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Honolulu Star-Advertiser Letter to the Editor - Intimidation of Hawaii voters can’t be allowed

Disturbing incidents of voter intimidation occurred throughout Hawaii on Election Day. Arguably, the most egregious occurred at Honolulu Hale, where a group of people carrying a Proud Boys flag and a large stick approached the long line of voters, shouting, intimidating and threatening physical violence, according to Common Cause Hawaii election protection volunteers. The group left before police or staff arrived. These reported actions are not just reprehensible, they are unacceptable in a democracy. This can also be considered as terroristic threatening, a felony, as defined in Hawaii Revised Statutes § 707-716(b). Hawaii’s laws already prohibit electioneering within 200 feet of a polling place (HRS § 11-132). This protection needs to be extended to any voter waiting in line to vote, to register to vote, or to deposit a ballot in a place of deposit — beyond the 200 feet. We must protect democracy’s most fundamental pillar, the right to vote. Danielle Bass Brodie Lockard Board members, Common Cause Hawaii


Honolulu Star-Advertiser Column: Hawaii’s vote-by-mail works, but improvements are necessary

Hawaii’s vote-by-mail process adopted in 2019, prior to the advent of the coronavirus, was proven emphatically to work. It significantly increased Hawaii’s disgracefully low voter turnout rate, even in the middle of a pandemic. Voter turnout increased by more than 16% over the previous primary in a general election year, and by more than 14% over the prior general election! Even though Hawaii’s mail-in balloting process was successful, improvements should still be made. This column was authored by Sandy Ma, Executive Director, Common Cause Hawaii


Honolulu Star-Advertiser - Long Election Day voter lines lead to complaints

Honolulu election officials said they anticipated more Oahu residents would show up on Election Day to vote at one of the two designated voter services centers on the island, just not 4,520 of them during that 12-hour span. Common Cause Hawaii Executive Director, Sandy Ma, had warned elections officials since before the Aug. 8 primary that the eight voting sites across the state, including the two on Oahu, would be inadequate and that other policies established by the counties and state weren’t going to work either.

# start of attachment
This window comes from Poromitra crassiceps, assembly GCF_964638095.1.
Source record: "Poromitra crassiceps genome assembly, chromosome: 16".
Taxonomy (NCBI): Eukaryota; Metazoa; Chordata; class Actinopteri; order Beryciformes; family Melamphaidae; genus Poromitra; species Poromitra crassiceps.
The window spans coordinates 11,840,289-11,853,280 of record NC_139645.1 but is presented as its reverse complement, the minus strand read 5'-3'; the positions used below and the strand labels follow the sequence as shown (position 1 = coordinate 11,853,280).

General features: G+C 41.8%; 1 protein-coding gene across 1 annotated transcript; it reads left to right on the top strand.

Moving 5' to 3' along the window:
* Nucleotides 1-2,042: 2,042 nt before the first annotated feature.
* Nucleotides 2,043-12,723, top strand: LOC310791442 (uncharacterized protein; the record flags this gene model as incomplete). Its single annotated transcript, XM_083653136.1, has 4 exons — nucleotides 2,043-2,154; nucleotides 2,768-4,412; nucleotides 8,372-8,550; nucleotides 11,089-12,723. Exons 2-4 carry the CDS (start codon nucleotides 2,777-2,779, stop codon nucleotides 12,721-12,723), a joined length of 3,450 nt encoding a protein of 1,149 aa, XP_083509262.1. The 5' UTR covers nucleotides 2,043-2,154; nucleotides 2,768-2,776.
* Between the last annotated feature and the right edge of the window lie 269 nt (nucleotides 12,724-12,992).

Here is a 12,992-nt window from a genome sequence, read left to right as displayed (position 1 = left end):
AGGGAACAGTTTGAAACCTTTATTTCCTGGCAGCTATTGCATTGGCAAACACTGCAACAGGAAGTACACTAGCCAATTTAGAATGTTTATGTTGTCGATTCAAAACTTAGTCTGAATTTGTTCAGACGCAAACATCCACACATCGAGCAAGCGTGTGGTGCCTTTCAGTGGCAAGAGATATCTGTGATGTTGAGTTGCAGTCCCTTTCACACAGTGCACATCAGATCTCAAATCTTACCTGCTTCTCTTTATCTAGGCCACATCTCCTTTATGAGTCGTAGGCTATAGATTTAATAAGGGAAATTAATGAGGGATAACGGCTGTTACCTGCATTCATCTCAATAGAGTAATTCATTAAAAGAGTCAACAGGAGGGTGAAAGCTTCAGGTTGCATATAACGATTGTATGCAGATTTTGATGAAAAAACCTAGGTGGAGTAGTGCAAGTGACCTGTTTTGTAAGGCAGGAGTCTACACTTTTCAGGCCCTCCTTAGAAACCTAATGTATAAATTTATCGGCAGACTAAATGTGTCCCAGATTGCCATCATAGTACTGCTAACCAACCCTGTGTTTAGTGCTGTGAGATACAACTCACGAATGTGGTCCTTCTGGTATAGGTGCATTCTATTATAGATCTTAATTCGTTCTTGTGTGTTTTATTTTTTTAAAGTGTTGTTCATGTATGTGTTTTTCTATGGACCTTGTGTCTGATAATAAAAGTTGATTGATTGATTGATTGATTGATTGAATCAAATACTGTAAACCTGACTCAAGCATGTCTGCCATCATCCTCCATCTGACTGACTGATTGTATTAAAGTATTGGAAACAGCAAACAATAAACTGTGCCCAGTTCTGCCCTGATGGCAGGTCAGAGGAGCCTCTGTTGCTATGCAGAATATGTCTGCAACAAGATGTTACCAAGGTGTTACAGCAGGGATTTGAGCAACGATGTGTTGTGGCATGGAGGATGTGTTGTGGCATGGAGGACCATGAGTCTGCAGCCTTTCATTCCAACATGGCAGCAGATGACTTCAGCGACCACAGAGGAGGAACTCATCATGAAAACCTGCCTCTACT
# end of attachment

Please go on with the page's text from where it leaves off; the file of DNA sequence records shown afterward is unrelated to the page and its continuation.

Voting & Elections 11.5.2020

HPR Website Article - Common Cause Warned That More Voter Centers Would Be Needed

Results in Hawaii’s first-ever vote by mail election were severely delayed last night by long lines of residents casting votes -- in person. While the goal was for all registered voters to cast their ballots by mail or drop box, traditional, in-person voting was still available on every island, but only at select locations. In fact, there were only eight polling places state-wide that allowed in person voting. There were hours long delays. Sandy Ma, with good governance group Common Cause Hawaii, through much of 2020 had raised a red flag about the small number of voter service centers. "Common Cause has been advocating for additional voter service centers. Certainly eight statewide is not enough," Ma said.

Voting & Elections 10.20.2020

If Hawaii is going to work for all of us, we must ensure that mail-in voting truly works for everyone.

Certainly, vote-by-mail works for voters who have stable, long-standing addresses to which ballots can be mailed. Unfortunately, vote-by-mail does not work equally well for all. Housing-insecure voters, voters needing language assistance and those incarcerated who have not lost their right to vote are just a few of the voters that a mail-in voting system does not adequately reach, according to civil rights organizations such as the Leadership Conference on Civil and Human Rights and even proponents of mail-in ballots like Vote at Home.

Voting & Elections 09.1.2020

[WEBINAR] Digging Into the Data

2020 Hawaii Primary Election Results Digging Into The Data 1) Who Voted, Where, and Why? 2) Did Any Races / Issues Drive Turnout? 3) Were There Any Vote By Mail Issues? 4) Other Questions or Concerns? Presenters: Michael Golojuch, Jr. Jared Kuroiwa

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